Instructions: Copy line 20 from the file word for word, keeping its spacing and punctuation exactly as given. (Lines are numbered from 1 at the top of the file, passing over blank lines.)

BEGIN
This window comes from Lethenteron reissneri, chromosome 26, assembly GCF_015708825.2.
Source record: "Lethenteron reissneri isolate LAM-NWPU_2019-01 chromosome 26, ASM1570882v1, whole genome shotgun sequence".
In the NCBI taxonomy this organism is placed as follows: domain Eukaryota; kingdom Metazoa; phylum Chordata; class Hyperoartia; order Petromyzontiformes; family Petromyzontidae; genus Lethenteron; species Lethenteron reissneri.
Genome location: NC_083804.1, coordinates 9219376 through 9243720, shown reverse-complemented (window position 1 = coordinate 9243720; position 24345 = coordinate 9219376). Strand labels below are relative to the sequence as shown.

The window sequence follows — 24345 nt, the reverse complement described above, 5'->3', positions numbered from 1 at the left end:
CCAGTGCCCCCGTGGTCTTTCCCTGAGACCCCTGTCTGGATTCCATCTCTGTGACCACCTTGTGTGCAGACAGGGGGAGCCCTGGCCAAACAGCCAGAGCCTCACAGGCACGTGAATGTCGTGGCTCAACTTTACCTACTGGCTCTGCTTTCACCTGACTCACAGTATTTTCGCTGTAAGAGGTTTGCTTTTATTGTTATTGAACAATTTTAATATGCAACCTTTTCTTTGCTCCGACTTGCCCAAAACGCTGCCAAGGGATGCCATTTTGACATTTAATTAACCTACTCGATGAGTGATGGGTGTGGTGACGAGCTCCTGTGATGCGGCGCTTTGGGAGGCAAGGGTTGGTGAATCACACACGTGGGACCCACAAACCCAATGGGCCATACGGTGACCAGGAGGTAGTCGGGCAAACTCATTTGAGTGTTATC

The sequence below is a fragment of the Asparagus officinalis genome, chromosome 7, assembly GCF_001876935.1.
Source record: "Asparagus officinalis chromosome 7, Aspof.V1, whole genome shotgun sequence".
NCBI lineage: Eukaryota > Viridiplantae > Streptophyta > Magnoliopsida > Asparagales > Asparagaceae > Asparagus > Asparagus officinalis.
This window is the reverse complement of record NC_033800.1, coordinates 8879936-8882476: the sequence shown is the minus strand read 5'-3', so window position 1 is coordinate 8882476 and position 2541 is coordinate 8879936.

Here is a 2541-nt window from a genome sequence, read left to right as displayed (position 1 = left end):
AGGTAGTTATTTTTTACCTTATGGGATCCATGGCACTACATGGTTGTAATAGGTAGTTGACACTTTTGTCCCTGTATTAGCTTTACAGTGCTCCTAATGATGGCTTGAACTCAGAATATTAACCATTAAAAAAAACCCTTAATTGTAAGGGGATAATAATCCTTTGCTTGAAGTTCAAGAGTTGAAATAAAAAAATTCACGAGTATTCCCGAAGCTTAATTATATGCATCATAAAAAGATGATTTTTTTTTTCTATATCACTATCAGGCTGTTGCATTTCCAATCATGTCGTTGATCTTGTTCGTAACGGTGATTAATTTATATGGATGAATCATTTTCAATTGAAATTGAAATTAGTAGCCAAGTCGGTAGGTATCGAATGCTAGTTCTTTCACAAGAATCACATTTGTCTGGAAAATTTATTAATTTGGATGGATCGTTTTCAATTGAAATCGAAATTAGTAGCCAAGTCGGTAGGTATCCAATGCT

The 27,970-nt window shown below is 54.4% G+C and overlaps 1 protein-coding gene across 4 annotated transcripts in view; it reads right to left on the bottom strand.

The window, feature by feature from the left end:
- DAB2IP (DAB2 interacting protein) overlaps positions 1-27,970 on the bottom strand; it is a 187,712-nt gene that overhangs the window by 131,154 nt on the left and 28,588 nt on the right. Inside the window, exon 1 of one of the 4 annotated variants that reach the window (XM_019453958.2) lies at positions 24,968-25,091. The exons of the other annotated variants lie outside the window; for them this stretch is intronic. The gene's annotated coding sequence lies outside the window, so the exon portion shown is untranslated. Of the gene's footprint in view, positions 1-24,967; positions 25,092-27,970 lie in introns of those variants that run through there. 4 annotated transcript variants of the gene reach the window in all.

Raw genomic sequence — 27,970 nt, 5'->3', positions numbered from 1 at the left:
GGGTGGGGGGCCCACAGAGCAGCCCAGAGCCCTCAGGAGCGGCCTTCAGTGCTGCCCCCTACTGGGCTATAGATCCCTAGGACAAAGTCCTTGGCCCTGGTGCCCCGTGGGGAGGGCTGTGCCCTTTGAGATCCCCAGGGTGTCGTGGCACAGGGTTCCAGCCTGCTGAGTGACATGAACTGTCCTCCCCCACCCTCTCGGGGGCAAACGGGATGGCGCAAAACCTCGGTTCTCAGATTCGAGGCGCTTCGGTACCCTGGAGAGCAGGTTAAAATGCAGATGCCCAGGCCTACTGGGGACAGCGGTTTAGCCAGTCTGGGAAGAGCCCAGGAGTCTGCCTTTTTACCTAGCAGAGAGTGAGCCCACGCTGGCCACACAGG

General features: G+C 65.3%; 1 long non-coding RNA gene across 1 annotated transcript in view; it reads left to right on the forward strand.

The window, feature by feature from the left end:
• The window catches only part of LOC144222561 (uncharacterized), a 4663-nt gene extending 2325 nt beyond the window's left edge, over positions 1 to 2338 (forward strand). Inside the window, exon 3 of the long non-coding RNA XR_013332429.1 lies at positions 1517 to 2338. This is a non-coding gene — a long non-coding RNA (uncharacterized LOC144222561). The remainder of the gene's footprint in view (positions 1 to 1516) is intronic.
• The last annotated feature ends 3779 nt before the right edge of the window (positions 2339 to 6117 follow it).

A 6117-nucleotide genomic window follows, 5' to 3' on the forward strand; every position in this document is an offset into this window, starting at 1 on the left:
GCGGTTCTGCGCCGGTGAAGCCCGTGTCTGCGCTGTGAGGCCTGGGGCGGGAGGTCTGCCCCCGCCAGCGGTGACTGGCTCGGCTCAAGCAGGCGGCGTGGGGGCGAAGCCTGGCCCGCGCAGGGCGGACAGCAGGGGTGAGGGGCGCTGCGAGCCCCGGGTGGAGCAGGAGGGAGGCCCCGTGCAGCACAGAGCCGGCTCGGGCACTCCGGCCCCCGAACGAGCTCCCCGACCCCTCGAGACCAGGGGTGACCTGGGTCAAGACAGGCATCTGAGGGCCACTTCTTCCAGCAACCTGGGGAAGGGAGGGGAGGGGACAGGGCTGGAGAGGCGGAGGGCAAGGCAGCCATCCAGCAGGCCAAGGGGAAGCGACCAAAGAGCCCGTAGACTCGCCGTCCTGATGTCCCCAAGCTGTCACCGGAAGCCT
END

• The window catches only part of LOC144222561 (uncharacterized), a 4663-nt gene extending 2325 nt beyond the window's left edge, over positions 1 to 2338 (forward strand). Inside the window, exon 3 of the long non-coding RNA XR_013332429.1 lies at positions 1517 to 2338. This is a non-coding gene — a long non-coding RNA (uncharacterized LOC144222561). The remainder of the gene's footprint in view (positions 1 to 1516) is intronic.